As shown in the drawing, mold 12 is situated inside an impervious alumina housing 14 which extends beyond the mold entrance 13. The alumina housing may be provided in the form of a tube closed at one end as shown in the drawing. A slug or body 18 of the aluminum infiltrant metal is positioned in the alumina housing 14 but outside of the mold 12 although it is positioned in access relationship with the mold entrance 13. By access relationship is meant that it is positioned such that when it melts, it can be caused to flow into the mold opening. One way of facilitating such is to position the body above the upwardly facing mold opening as shown in the FIG. The aluminum body, where the alumina housing has a circular opening, may conveniently be a cylindrical slug. Of course, it should be of ample size to fill the mold cavity and the space 17 between the mold and the alumina housing.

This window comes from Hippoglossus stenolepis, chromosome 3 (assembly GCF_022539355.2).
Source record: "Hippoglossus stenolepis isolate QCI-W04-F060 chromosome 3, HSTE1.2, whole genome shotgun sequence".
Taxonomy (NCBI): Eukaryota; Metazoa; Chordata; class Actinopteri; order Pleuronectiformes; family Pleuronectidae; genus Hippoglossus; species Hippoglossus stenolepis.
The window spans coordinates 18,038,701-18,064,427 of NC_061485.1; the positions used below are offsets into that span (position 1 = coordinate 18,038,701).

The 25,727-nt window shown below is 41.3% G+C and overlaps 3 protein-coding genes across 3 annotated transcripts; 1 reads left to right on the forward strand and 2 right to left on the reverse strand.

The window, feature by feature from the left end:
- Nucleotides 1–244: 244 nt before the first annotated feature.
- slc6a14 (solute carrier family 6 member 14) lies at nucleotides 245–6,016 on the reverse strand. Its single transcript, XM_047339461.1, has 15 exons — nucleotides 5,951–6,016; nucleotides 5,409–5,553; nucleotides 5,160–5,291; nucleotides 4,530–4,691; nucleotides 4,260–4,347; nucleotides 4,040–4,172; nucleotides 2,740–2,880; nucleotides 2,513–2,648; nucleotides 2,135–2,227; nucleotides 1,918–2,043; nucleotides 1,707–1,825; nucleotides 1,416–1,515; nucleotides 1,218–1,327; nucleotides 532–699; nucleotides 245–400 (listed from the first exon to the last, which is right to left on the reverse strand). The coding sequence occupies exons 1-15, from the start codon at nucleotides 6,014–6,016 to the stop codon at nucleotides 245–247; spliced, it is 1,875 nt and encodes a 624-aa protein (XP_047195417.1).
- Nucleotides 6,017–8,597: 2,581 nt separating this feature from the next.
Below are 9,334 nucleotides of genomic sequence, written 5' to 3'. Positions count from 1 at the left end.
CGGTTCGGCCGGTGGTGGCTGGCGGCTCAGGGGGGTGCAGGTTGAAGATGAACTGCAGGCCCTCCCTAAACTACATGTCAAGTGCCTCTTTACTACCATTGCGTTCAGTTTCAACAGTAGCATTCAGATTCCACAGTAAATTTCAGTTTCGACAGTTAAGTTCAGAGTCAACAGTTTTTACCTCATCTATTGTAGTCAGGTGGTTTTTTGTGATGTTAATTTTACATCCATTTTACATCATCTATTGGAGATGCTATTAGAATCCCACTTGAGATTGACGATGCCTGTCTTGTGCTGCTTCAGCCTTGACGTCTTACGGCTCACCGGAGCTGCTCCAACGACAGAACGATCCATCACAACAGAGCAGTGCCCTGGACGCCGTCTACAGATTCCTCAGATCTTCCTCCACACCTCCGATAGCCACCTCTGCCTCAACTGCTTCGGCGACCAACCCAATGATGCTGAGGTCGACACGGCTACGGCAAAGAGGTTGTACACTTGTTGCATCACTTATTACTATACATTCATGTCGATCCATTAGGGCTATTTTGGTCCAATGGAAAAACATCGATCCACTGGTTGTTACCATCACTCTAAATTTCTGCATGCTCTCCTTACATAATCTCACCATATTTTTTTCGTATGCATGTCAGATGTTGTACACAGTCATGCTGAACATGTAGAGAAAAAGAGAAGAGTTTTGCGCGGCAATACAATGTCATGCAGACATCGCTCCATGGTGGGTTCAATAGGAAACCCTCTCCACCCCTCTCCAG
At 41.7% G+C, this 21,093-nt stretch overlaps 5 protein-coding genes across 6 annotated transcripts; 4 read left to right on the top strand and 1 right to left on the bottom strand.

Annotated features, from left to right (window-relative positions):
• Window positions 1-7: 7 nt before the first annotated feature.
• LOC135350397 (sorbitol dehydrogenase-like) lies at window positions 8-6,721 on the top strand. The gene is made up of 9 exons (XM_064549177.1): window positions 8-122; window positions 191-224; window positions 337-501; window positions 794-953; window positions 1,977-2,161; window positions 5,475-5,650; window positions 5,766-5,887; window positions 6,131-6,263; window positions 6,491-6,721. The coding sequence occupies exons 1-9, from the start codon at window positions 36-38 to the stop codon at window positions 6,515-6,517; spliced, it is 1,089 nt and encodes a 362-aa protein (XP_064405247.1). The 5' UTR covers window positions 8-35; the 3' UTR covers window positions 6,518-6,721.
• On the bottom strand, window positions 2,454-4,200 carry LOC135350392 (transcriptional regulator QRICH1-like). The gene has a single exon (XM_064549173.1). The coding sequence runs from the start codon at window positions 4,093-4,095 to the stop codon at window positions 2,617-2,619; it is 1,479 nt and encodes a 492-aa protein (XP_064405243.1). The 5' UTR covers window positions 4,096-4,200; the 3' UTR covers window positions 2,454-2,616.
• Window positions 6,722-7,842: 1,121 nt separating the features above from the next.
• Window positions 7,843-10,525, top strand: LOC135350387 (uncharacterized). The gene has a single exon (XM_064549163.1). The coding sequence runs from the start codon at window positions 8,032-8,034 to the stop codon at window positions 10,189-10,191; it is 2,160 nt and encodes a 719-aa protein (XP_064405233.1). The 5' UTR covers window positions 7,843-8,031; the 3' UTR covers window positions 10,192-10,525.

The impervious alumina housing 14 is placed inside a vessel 16 which can withstand several hundred pounds of pressure at temperatures up to 1,000 C. and even much higher. One such suitable vessel is a stainless steel tube 16 closed at its bottom end. The stainless steel tube is shown provided with one or more nozzles or connections 20, suitably positioned in cap 15 for the removal or addition of gas. Heating means, not shown, are provided in any way appropriate for heating the contents of the vessel tube 61. The heating means, suitably induction heating means, are desirably movable along the outside of vessel 16 to facilitate directional cooling which, in such an arrangement, is effected merely by progressive withdrawal or relative movement of the heating means with respect to the mold.